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James Eadie was born into a large family. At just 14 years of age he left school to seek his fortune and through relentless hard work and sheer determination he began to earn a good living for both himself and his family. In 1854 he established a brewery and soon began to blend scotch whisky from a closely guarded recipe of his own devising.
Today the James Eadie company is run by his great, great grandson Rupert Patrick. Rupert spent three years in the wine trade before moving to Edinburgh to work in the scotch whisky industry with the likes of Macleod Distillers and Diageo. Seeking to revive the old family business, he secured the aid of Master Blender Norman Mathison to help him create Trade Mark X, a blend inspired by notes scribbled in a ledger by Eadie himself many years before.
The company now specialises in single cask and small batch bottlings, one of which recently came into my possession. Bottled at an enticing cask strength of 56.7%, this single malt was distilled at Caol Ila on the Hebridean isle of Islay.
Caol Ila is Gaelic for the Sound of Islay – a fast flowing stretch of water that separates the island from neighbouring Jura. Built on the coast, the distillery was founded in 1846 by Hector Henderson though he was forced to sell in 1854 to Norman Buchanan, owner of the only distillery across the water on Jura.
By 1927 Caol Ila had been taken over by the Distillers Company. Three years later it was acquired by Scottish Malt Distillers Ltd, beginning a series of events that would eventually lead through various sales and mergers to the creation of Diageo.
At the onset of the 1970’s it was decided that the distillery would have to be expanded in order to cope with increased demand. Rather than simply extend however, the owners chose to completely rebuild, employing the services of George Leslie Darge in the process.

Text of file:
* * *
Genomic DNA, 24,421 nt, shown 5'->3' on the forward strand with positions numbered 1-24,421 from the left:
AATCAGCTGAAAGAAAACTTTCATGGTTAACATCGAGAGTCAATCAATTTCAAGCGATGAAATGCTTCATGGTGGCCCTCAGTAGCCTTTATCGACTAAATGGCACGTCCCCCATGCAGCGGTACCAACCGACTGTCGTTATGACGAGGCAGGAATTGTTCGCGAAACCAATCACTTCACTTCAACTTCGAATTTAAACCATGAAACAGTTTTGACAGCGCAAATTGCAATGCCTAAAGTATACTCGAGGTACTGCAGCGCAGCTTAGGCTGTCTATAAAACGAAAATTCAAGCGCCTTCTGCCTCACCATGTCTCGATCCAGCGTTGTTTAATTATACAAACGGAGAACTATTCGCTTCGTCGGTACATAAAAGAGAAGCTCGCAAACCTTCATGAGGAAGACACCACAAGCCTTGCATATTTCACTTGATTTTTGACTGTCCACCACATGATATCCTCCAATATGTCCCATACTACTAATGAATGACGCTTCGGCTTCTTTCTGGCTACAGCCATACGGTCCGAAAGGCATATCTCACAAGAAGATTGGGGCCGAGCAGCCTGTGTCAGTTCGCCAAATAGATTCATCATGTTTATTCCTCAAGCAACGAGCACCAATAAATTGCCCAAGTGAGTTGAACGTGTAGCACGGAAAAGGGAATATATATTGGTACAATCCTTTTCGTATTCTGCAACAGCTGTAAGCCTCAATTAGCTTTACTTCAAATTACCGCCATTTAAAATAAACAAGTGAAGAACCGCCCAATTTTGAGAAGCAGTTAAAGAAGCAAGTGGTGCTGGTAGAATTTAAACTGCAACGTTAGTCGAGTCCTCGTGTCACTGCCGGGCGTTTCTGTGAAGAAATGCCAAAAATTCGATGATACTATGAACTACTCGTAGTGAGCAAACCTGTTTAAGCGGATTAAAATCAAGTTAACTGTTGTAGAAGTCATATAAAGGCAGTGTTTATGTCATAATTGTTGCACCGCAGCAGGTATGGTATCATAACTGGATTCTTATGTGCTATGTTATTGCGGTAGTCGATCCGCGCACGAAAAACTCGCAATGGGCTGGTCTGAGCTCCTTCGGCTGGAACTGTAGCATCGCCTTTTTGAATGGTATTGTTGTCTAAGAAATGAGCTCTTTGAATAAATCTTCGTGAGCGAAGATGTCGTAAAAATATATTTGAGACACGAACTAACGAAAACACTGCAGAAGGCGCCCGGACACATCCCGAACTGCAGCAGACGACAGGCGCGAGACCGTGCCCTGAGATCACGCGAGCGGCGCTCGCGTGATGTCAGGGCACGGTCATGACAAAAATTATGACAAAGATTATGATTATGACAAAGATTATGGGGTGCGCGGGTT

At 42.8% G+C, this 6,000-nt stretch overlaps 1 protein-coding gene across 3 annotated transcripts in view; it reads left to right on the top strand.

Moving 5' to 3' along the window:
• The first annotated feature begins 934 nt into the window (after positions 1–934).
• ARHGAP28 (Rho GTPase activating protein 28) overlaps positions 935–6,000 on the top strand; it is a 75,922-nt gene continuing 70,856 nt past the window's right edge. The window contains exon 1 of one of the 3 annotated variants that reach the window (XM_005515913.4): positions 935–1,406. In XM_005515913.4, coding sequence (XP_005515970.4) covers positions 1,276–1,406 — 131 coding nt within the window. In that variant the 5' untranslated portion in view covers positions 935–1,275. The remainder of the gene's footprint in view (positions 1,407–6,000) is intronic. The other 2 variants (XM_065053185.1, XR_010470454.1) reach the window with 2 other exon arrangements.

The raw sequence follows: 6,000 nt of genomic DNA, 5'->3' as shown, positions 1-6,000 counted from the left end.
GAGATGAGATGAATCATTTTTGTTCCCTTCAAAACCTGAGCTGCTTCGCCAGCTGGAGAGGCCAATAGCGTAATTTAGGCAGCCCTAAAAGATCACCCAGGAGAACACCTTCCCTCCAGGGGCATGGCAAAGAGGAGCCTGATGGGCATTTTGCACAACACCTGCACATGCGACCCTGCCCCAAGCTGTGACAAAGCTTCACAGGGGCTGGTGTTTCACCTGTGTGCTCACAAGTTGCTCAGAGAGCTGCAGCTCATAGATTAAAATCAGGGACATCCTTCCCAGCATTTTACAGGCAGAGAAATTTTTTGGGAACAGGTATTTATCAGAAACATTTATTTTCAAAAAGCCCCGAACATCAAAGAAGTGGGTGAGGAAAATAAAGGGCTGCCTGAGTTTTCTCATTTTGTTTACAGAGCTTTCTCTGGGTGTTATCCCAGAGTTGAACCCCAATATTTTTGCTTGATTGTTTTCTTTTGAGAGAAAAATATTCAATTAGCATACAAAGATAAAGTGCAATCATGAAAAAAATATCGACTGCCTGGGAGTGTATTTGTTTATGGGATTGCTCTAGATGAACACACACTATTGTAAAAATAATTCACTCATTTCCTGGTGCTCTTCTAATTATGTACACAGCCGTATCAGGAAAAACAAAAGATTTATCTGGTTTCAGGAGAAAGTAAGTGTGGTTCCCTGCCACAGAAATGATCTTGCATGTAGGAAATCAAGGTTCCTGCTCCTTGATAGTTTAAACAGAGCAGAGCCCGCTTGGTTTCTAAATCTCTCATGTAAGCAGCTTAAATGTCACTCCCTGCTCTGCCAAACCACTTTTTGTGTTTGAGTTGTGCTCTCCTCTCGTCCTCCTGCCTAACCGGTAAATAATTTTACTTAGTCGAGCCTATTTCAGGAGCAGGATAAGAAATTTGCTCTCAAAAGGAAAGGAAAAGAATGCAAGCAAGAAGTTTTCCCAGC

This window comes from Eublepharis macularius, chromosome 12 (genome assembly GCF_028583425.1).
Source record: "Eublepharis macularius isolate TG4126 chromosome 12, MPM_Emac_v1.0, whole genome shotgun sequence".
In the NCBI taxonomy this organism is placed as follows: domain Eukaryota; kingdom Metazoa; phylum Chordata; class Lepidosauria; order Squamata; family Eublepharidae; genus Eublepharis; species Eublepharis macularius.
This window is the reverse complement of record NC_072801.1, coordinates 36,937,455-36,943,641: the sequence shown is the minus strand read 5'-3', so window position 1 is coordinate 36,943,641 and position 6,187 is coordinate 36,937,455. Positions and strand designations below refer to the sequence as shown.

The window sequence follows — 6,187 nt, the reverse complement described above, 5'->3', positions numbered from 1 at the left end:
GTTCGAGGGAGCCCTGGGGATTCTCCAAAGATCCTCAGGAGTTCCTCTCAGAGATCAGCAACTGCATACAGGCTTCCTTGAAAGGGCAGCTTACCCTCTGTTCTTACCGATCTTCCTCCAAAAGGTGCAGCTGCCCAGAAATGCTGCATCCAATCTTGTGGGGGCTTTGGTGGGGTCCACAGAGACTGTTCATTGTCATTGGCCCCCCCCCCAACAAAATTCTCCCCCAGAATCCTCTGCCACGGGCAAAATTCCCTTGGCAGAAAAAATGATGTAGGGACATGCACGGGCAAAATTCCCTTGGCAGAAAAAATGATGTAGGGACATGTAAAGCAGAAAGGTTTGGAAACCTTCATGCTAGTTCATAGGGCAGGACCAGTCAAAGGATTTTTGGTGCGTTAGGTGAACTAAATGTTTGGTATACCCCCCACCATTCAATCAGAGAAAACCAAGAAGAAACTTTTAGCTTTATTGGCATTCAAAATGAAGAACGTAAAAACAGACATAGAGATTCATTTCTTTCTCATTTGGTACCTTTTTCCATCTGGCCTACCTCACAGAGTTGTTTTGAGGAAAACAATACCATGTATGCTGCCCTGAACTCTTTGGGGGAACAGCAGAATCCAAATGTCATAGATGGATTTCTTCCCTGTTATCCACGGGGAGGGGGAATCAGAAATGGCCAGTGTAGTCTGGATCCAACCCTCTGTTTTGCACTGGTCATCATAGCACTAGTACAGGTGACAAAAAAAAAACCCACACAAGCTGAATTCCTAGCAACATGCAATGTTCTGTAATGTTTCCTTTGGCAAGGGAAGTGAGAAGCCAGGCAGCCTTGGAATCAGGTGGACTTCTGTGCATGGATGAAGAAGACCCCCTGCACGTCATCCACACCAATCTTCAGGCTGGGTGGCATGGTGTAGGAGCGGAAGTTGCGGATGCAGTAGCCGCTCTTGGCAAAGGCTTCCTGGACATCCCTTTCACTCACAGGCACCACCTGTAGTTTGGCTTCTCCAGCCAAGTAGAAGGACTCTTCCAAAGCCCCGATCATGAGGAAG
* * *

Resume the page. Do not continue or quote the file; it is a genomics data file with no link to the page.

Darge was born in Edinburgh in 1919. His Father was a partner in Darge & Thomas quantity surveyors and architects and his Grandfather had been responsible for the design of the Caird and Usher Halls in Edinburgh. Following in their footsteps, George studied architecture at the Edinburgh College of Art. After serving with the Royal Artillery in India, he returned home to take up a position with the Newcastle City Architect’s Department but later left to become Architect to the Duke of Roxburgh.
In 1953 he moved to Speyside to join a newly established in-house team of architects, surveyors and engineers within Scottish Malt Distillers. Soon, he had been promoted to the position of Chief Architect, a title he would hold for 28 years.
Darge had been involved with the refurbishment of 46 distilleries by the time he retired but it was for his work with the likes of Caol Ila and Clynelish that he would win awards. His still-house design, with near floor-to-ceiling windows remains an incredible site today. Nowhere more so than Caol Ila, where the vast expanse of glass offers magnificent views of the Sound for which the distillery is named.
Aged for a total of 9 years and finished for six months in European Oak Palo Cortado sherry hogsheads, this James Eadie Caol Ila retails at around £65 a bottle.
Smell: Certainly not a sherry bomb but the wine influence nevertheless arrives upfront. Grape. Apple. Honey and lemon. Menthol. Pepper. Ash and charcoal and puffs of coal fire smoke.
Taste: Lots of peppery spice. Driftwood and charcoal. The sherry impact is subtle with Seville orange and Sun-dried raisins. Apple and honey. Figs. Lemon. Fruits become more dominant with the addition of water.
Value for Money: Priced within reason when compared with other cask strength Islay bottlings and offers something rather unique with the unusual sherry finish.
Independently bottled cask strength Caol Ila is hardly a rare occurrence, but James Eadie deserve some credit for bringing something new to the table. A worthwhile purchase, even for those who think they know Caol Ila well.
For more on James Eadie visit here.
For more on Caol Ila visit here.